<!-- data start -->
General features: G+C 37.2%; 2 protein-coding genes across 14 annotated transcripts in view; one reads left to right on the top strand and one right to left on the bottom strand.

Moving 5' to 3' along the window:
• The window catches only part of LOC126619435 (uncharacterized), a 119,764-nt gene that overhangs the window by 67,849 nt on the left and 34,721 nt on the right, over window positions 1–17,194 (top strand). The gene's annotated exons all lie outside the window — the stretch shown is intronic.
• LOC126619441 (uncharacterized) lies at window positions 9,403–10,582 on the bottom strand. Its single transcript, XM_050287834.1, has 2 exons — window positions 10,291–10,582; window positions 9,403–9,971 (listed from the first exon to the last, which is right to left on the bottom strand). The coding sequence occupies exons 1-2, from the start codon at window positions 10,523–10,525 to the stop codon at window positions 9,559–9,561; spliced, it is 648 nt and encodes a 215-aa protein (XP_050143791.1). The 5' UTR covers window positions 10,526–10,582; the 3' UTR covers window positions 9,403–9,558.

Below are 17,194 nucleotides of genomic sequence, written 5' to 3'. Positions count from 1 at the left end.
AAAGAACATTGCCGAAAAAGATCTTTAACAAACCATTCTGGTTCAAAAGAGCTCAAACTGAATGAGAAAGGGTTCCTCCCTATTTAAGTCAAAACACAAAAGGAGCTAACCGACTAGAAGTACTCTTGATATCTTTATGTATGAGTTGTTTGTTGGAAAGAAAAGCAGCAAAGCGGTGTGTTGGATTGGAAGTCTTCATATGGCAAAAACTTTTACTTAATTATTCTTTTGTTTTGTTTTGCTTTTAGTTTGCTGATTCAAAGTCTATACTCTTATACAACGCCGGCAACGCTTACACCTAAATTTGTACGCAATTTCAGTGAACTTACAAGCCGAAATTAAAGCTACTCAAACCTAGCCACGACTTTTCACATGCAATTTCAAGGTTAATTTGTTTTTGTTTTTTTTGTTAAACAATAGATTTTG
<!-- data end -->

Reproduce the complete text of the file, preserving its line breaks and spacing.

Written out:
General features: G+C 37.2%; 2 protein-coding genes across 14 annotated transcripts in view; one reads left to right on the top strand and one right to left on the bottom strand.

Moving 5' to 3' along the window:
• The window catches only part of LOC126619435 (uncharacterized), a 119,764-nt gene that overhangs the window by 67,849 nt on the left and 34,721 nt on the right, over window positions 1–17,194 (top strand). The gene's annotated exons all lie outside the window — the stretch shown is intronic.
• LOC126619441 (uncharacterized) lies at window positions 9,403–10,582 on the bottom strand. Its single transcript, XM_050287834.1, has 2 exons — window positions 10,291–10,582; window positions 9,403–9,971 (listed from the first exon to the last, which is right to left on the bottom strand). The coding sequence occupies exons 1-2, from the start codon at window positions 10,523–10,525 to the stop codon at window positions 9,559–9,561; spliced, it is 648 nt and encodes a 215-aa protein (XP_050143791.1). The 5' UTR covers window positions 10,526–10,582; the 3' UTR covers window positions 9,403–9,558.

Below are 17,194 nucleotides of genomic sequence, written 5' to 3'. Positions count from 1 at the left end.
AAAGAACATTGCCGAAAAAGATCTTTAACAAACCATTCTGGTTCAAAAGAGCTCAAACTGAATGAGAAAGGGTTCCTCCCTATTTAAGTCAAAACACAAAAGGAGCTAACCGACTAGAAGTACTCTTGATATCTTTATGTATGAGTTGTTTGTTGGAAAGAAAAGCAGCAAAGCGGTGTGTTGGATTGGAAGTCTTCATATGGCAAAAACTTTTACTTAATTATTCTTTTGTTTTGTTTTGCTTTTAGTTTGCTGATTCAAAGTCTATACTCTTATACAACGCCGGCAACGCTTACACCTAAATTTGTACGCAATTTCAGTGAACTTACAAGCCGAAATTAAAGCTACTCAAACCTAGCCACGACTTTTCACATGCAATTTCAAGGTTAATTTGTTTTTGTTTTTTTTGTTAAACAATAGATTTTG